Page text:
Despite being diagnosed with diabetes just a few months ago, Perdue University graduate student Kristen Imboden, 22, is already disobeying doctor's orders.
Diabetics are encouraged to check their blood glucose levels several times a day to stay healthy. But Imboden admitted, "I've found myself testing [glucose levels] less frequently, so I don't run out of testing strips."
Imboden is not trying to rebel; rather, she is trying to budget. She is currently able to afford her medication under her parents' insurance plan, but will be dropped from this coverage on her 23rd birthday. Then, Imboden said, "I'll be transferring my supplies under my grad student insurance, which covers next to nothing."
As Imboden is quickly learning, being a diabetic can be very costly. A report released Tuesday by the Associated Press estimates that diabetes costs the United States $218 billion a year in medical bills, lost productivity and disability. And while some of these costs are only indirectly borne by those with the condition, the American Diabetes Association estimates that diabetics spend more than $20 billion of this sum on medical supplies alone.
Doctors recommend that glucose levels be checked up to 12 times a day for insulin dependent, Type 1 diabetics. One glucose test strip must be used for each of these checks. Without insurance; strips can cost consumers an average of 70 cents each, adding up to $3,000 annually for a person who checks as often as doctors recommend.
In total, health care expenses can cost each American diabetic more than $6,500 a year -- an expense more than twice what the average non-diabetic incurs -- according to the American Diabetes Association.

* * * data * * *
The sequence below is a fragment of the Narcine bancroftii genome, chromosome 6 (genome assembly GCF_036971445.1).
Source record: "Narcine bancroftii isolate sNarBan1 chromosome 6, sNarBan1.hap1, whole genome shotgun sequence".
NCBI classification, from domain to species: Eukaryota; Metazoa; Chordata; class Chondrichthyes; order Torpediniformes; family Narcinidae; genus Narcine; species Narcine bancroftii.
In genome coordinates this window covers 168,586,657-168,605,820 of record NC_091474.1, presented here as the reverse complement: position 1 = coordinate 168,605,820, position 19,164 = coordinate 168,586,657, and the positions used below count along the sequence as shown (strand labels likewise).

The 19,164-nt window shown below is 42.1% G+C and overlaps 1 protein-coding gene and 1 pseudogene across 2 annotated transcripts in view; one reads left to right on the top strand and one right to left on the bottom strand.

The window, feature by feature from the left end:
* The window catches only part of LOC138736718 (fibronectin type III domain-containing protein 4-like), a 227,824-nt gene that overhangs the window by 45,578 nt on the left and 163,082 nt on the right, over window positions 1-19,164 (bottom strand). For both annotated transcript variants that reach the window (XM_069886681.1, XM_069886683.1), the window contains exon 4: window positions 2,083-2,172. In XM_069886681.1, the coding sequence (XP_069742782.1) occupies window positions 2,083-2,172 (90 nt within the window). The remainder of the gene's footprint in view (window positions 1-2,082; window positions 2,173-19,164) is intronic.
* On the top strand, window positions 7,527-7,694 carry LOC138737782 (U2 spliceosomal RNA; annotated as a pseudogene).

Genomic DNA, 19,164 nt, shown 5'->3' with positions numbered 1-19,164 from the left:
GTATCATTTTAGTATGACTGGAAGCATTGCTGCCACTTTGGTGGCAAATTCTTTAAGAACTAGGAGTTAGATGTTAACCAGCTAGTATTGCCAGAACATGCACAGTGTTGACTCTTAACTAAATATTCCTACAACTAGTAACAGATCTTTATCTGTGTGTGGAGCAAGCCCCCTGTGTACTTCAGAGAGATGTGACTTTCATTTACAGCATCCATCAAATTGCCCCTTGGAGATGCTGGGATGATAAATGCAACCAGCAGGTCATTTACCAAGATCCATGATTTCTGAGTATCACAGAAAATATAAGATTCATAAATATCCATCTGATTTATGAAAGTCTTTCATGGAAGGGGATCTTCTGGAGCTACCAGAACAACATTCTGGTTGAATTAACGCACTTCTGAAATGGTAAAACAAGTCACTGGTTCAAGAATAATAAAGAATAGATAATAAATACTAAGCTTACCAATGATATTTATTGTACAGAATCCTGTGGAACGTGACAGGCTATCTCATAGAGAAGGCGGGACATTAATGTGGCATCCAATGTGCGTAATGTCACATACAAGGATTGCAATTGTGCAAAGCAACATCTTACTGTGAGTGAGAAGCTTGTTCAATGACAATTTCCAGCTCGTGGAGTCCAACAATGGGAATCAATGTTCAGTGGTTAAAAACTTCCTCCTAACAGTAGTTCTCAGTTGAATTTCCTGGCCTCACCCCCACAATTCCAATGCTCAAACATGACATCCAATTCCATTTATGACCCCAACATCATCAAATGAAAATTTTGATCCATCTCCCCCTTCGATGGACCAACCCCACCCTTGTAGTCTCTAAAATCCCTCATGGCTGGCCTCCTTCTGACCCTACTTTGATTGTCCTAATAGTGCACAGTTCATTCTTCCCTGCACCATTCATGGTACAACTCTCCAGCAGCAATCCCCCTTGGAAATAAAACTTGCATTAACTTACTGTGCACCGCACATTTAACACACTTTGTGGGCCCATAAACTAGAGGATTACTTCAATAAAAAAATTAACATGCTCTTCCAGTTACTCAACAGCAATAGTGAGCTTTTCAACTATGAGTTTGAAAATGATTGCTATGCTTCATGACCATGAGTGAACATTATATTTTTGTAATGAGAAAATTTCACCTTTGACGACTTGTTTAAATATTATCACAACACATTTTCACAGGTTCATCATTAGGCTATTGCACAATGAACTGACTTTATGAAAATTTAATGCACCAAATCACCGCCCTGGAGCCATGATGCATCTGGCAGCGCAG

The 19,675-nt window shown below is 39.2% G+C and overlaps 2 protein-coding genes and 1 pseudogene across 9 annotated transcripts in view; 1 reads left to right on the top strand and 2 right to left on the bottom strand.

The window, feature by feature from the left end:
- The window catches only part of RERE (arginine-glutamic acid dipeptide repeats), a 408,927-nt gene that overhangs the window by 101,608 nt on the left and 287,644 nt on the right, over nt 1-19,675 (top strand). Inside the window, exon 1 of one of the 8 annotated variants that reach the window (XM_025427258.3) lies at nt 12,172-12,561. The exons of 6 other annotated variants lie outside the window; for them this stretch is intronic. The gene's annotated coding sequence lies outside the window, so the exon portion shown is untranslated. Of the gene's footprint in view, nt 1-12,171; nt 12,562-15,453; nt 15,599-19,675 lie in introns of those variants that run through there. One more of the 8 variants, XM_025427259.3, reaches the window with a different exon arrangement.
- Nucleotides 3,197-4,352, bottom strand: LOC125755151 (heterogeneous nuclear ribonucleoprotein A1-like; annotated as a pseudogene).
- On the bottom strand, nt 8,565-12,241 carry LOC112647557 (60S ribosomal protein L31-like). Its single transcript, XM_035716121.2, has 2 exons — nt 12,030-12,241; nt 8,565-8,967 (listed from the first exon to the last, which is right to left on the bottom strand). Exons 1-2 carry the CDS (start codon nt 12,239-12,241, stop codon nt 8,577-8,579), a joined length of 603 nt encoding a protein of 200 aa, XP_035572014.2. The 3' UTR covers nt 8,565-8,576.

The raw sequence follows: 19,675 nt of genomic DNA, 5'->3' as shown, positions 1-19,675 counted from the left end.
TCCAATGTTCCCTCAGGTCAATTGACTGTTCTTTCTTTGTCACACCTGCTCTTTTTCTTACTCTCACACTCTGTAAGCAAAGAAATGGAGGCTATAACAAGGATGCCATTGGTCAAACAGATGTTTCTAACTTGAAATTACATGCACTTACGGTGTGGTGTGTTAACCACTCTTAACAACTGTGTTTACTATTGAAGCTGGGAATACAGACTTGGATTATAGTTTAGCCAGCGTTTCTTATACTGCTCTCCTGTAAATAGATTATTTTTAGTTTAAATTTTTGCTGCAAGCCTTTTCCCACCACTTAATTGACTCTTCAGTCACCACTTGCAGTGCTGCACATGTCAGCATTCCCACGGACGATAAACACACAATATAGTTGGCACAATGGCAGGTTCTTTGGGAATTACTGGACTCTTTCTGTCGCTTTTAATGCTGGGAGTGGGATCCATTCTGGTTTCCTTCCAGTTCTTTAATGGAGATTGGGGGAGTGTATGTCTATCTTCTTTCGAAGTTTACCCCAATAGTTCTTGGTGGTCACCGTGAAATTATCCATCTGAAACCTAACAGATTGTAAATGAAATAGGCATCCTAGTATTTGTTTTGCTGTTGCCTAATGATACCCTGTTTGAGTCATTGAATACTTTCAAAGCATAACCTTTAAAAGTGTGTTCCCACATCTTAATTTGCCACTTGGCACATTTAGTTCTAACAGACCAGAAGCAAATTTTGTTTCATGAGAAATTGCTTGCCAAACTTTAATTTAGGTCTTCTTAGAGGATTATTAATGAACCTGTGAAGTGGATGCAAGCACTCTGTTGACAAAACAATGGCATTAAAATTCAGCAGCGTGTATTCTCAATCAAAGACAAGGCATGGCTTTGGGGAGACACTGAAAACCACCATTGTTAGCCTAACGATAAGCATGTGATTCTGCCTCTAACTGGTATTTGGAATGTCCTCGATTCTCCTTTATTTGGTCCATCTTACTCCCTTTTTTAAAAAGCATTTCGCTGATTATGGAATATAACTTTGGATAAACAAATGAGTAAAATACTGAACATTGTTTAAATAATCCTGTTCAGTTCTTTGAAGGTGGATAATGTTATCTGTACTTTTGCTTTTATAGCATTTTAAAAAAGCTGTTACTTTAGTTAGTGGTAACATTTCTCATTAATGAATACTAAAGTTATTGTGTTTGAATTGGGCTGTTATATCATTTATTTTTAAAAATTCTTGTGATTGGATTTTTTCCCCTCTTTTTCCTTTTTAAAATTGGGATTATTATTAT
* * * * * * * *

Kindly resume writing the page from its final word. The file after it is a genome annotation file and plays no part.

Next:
In addition to her prescription charges, "I wasn't fully prepared for the sudden increase in costs [with] doctor's visits, labwork, medicine, etc.," Imboden said. "I got a rebate for a phone I just bought. ... I thought maybe I could put it towards clothes ... but, instead, I thought, 'no, I have a refill coming up.'"
So what happens when diabetics are forced to choose between rent and refills? Many seek alternative ways to make ends meet, turning to generous doctors and foreign vendors if they have inadequate insurance coverage or funds.
Juanita Tharp, 74, of Fort Worth, Texas, said she has fallen into a "doughnut hole" in her Medicare coverage and must now pay out of pocket for her insulin.
"I've had a little help from my doctor giving me samples," she said, "because each vial of insulin costs nearly $100, and I use three a month."
Though Tharp's testing supplies are covered by Social Security and Medicare, the enormous cost of her insulin alone has forced her and her husband to dip into their savings.
"Any extras or ... trips or anything like that, no -- we just have to use this just to pay our bills and our medications," she said.
Tharp's situation has also led her to the increasingly popular Canadian market. There, insulin is "anywhere from $21 a vial to $43 a vial, plus your shipping -- which is still half the cost," she explained.
A more extreme method for making supplies last is to eat less. For most diabetics, injections are given several times a day in relation to the amount of sugar and carbohydrates consumed. By consuming fewer carbohydrates, less insulin is needed.